The Nubra Valley is located in the northernmost part of Ladakh, at an altitude of just over 3,000 meters (about 10,000 feet) above sea level. It lies between the mighty Karakoram and Ladakh mountain ranges, about 150 kilometers (93 miles) north of Leh across the Khardung La mountain pass.
The area is actually made up of two valleys — Nubra and Shyok — created by rivers of the same names. These rivers originate from the Siachen Glacier, on either side of the Karakoram Range. The Nubra River merges into the Shyok River near Diskit (the headquarters of the Nubra Valley).
In addition to Diskit, popular destinations Hunder, Turtuk and Tyakshi are situated alongside the Shyok River, which joins the Indus River in Pakistan. Alongside the Nubra River are Sumur, Tiggur, Panamik and Warshi.
How to Get There
It takes five to six hours to reach Diskit from Leh in Ladakh. The main way of getting there is via Khardung La, which passes over the Ladakh mountain range. It's often incorrectly claimed to be the highest motorable road in the world, at a height of 5,602 meters (18,380 feet) above sea level. However, the Indian government has stated its real height to be only 5,359 meters (17,582 feet). Regardless, you won't want to spend any longer than about 15 minutes there due to the altitude, or you're likely to feel lightheaded.
There's an alternative, more difficult route into the Nubra Valley to the east of Khardung La. It crosses Wari La from Sakti, and connects to the main road via Agham and Khalsar alongside the Shyok River. You can reach the Nubra Valley from Pangong Lake, via Durbuk and Shyok villages, as well. This route is growing in popularity.
Public transport is intermittent. So, traveling by private vehicle is most convenient. This might not be feasible for budget travelers, as a taxi will typically charge 10,000-15,000 rupees for a two-day round trip to the Nubra Valley from Leh.
Fortunately, buses run from Leh bus stand to Diskit three times a week — departing early in the mornings on Tuesdays, Thursdays and Saturdays. You can expect to pay about 500 rupees for the round trip by bus, which is quite a difference! In addition, a bus runs directly from Leh to Turtuk on Saturday mornings, and from Leh to Panamik on Tuesday mornings.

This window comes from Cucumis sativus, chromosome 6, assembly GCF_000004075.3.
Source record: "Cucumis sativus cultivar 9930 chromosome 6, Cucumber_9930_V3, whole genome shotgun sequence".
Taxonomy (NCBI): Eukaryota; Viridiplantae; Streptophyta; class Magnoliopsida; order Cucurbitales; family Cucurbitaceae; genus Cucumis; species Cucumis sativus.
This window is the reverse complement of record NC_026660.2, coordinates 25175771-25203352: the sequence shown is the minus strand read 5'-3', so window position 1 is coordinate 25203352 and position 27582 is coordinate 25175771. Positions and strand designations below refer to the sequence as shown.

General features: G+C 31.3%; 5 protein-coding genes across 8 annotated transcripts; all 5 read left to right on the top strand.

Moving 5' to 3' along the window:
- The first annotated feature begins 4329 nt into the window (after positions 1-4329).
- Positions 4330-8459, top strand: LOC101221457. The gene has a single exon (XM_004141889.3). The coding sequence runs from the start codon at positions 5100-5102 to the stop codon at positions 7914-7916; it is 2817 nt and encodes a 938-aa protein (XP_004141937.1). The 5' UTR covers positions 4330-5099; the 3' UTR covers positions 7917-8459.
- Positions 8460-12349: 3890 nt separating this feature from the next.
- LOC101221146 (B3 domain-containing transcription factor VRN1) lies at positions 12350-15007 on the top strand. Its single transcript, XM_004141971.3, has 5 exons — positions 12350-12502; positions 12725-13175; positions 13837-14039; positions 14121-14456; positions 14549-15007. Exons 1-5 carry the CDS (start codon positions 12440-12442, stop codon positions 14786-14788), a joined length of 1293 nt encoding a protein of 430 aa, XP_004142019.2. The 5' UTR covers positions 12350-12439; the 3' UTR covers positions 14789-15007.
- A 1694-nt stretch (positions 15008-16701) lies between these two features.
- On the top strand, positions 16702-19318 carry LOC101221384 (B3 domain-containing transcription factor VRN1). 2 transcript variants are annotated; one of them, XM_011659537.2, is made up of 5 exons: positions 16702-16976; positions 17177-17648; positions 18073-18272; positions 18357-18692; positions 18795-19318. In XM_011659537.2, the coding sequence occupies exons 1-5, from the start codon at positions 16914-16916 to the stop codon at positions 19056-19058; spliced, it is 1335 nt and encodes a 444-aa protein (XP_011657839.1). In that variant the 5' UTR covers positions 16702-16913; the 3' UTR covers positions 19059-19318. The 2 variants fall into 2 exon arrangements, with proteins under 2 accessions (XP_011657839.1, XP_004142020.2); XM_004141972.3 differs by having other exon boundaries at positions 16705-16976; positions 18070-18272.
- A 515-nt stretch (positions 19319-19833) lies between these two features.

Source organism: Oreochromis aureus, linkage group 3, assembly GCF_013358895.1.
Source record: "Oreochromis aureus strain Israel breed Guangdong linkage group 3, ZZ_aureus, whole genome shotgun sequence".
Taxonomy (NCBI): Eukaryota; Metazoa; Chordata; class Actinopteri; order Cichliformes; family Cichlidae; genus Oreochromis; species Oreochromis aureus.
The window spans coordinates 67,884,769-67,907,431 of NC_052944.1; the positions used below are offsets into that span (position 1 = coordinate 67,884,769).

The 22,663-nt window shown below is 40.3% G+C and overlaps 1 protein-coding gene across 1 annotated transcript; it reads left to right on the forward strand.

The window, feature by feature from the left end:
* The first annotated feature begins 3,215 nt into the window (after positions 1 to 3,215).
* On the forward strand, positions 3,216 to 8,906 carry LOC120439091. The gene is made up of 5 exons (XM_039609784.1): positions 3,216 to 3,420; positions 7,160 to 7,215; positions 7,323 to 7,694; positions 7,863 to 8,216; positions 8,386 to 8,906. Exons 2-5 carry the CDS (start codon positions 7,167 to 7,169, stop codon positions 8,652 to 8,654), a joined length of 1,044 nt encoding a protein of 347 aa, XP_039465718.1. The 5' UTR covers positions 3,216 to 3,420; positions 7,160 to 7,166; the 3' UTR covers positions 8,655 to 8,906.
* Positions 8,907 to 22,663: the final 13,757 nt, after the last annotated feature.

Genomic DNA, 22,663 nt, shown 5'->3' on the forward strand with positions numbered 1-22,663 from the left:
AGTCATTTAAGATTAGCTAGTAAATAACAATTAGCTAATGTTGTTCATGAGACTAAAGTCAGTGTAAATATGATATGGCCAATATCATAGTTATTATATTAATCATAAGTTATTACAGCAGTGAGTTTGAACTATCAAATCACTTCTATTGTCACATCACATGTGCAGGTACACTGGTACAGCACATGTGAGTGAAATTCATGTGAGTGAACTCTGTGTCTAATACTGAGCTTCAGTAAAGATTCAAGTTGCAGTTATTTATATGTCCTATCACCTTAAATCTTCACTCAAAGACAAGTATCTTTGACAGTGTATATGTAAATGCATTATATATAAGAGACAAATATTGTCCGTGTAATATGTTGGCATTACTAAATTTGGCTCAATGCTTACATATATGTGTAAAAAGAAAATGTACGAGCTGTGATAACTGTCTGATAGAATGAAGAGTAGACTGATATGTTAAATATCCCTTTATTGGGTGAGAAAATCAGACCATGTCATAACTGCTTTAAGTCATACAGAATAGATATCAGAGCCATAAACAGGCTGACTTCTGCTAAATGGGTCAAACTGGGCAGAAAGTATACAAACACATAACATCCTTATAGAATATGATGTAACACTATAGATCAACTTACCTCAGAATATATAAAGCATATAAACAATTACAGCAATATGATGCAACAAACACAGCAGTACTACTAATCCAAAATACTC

Taking a shared jeep from Leh to Diskit, Hunder or Sumur is another budget option, at a cost of 400-500 rupees per person one way.
Foreigners should make transport arrangements through a registered travel agent in Leh, as it's necessary to get a Protected Area Permit (PAP) to visit the Nubra Valley. According to the rules, at least two foreigners must be in a group to apply for a PAP. However, travel agents will add solo travelers to other groups (so, you can share their taxi too). You don't need to join the group though. Travelers do go alone after getting the permit and are rarely questioned (you can always say your companion is ill or will be coming later).
Note that citizens of Afghanistan, Burma, Bangladesh, Pakistan and China need permission from the Ministry of Home Affairs in Delhi for a PAP, and should apply through the Indian consulate in their country.
Indian citizens must have an Inner Line Permit (ILP) to visit the Nubra Valley. The requirements are less strict and it's now possible to apply for the permit online here. It can also be obtained from the Tourist Information Center near Jammu and Kashmir Bank in Leh's Main Bazaar.
Khardung La is open throughout the year. However, the tourist season in the Nubra Valley extends from May to October, peaking in July and August. Go in late September or early October to avoid the rush. The Nubra Valley is at a lower altitude than Leh, so it doesn't get as cold.
What to Do There
The Nubra Valley, at the "cultural crossroads" of Tibet and Central Asia, is a fascinating meeting place of two religions — Buddhism and Islam. The main tourist destinations and attractions can be covered in three days, although there are options for trekking and camping for those who want to stay longer.
To get acquainted with the Nubra Valley's Buddhist heritage, visit its prominent Buddhist monasteries. The largest one is clustered on a hill above Diskit. If you're willing to wake up early and arrive by dawn, you'll be able to catch the monks' evocative daily morning prayers accompanied by a melody of chanting, horns and cymbals. Walk further up behind the monastery for magnificent views of the Shyok Valley below. For an unforgettable experience, try and attend the monastery's annual 2-day Diskit Gustor festival in October, where the monks perform masked dances. The unmissable landmark 100 foot-tall statue of Maitreya Buddha, which watches over the valley, is another highlight in Diskit. This more recent addition was inaugurated by the Dalai Lama in 2010.